[This post is adapted from an online conversation with a friend… so yeah, keep that in mind.]

I recently heard a preacher rail against the “false teaching” of Open Theism.1  I also had a conversation with a couple of different friends on the issue of Open Theism, one of which was amicable and full of genuine inquiry,2 the other of which was a little less inviting.  As you can imagine, all of this has motivated me to write a post or two on the subject.  Now, Open Theism is certainly a difficult theology to comprehend, partially because most of church tradition speaks in terms that don’t fit well with Open Theism and partially because it gets straw-manned so often.  So, I’d like to do my best to give it a fair hearing here (no promises).  But first…

What is Open Theism?

Simply put, Open Theism is the belief that the future is partially made up of open-ended possibilities, even for God.  This means that the parts of the future that are certain God knows as certainties, and the parts of the future that are uncertain God knows as possibilities.  Where people tend to get their theological undies in a twist is in the unavoidable implication that therefore God cannot know for certain the outcome of those parts of the future that are not certain.  But I don’t think that is as big of an issue as some people want to make it out to be.  If you’d like a little more of an explanation about Open Theism, check out this short(ish) thing that Greg Boyd wrote for the Baptist General Conference, or watch this quick video with Greg explaining Open Theism, or go here for a really long explanation of Open Theism and some of the philosophical pillars supporting it, or read this post that explains how science and quantum physics supports open theology.  And for all things Open Theist, be sure to check out The Open View website.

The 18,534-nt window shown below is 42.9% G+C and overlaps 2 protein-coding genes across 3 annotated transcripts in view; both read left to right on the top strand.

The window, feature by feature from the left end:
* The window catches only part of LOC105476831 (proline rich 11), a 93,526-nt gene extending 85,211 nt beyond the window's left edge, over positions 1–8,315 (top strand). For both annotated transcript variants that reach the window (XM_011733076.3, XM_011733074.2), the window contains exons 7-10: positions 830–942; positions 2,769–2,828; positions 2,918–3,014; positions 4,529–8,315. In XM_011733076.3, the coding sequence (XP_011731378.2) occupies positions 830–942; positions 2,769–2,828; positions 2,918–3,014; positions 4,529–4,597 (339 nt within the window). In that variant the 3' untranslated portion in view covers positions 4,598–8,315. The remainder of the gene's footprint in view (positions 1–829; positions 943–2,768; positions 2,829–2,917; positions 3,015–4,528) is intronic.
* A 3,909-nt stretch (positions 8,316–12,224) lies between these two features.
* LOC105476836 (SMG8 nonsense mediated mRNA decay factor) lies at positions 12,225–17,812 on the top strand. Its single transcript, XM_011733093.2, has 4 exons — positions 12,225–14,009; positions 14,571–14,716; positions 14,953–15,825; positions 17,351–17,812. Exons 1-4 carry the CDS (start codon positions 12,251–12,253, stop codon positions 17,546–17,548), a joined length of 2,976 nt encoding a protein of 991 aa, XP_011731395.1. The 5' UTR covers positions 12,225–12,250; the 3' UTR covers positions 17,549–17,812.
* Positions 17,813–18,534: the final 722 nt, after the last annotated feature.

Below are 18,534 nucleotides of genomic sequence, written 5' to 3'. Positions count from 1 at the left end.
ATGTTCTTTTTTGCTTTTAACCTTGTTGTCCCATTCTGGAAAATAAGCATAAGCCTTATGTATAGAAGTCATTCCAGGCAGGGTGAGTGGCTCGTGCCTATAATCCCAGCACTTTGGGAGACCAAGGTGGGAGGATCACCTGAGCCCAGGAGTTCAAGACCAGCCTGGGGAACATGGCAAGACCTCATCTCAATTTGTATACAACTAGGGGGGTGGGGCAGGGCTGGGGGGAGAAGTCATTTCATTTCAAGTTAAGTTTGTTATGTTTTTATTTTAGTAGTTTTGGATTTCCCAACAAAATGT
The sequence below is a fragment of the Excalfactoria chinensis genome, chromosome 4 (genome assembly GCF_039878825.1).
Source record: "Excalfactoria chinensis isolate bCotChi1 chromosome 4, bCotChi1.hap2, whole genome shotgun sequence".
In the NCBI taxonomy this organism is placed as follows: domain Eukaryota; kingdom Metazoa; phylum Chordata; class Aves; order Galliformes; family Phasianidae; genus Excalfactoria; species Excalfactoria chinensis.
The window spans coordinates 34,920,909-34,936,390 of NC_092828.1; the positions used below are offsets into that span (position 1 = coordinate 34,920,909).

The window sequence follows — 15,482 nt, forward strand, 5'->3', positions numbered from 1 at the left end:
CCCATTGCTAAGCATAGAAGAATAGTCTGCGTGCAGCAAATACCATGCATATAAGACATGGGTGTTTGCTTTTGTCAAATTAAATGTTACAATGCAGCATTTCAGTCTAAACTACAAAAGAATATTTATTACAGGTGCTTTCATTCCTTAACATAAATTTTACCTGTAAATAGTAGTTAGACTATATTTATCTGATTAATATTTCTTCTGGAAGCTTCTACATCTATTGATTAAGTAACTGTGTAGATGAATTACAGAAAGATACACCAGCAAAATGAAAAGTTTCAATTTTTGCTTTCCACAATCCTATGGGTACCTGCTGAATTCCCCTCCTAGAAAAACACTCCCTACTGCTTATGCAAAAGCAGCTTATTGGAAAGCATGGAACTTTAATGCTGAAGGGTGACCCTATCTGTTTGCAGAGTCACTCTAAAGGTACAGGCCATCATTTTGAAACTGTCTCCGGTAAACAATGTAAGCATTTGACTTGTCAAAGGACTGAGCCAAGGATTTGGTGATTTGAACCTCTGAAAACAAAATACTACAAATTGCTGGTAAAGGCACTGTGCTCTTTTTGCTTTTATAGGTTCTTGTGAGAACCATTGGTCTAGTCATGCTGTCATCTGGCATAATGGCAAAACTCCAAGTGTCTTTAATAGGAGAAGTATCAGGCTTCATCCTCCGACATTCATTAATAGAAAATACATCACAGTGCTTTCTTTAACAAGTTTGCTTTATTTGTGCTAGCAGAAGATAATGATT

Does Open Theism do away with God’s sovereignty and even His omniscience?

To answer the first part, we’d have to come to a common definition of sovereignty.  If by “sovereignty” you mean unilateral control over all events, then yes.  If, however, you simply mean God’s control over history in general, then no.  I would definitely say that Open Theism does not get rid of God’s omniscience; rather, it actually adds to His omniscience.  You see, classical theology sees God as knowing the future only in terms of what will and will not happen (certainties), and they assume that this exhausts all of the possible forms of foreknowledge.  Open theists simply believe that God’s knowledge of the future also consists of what might and might not happen (possibilities).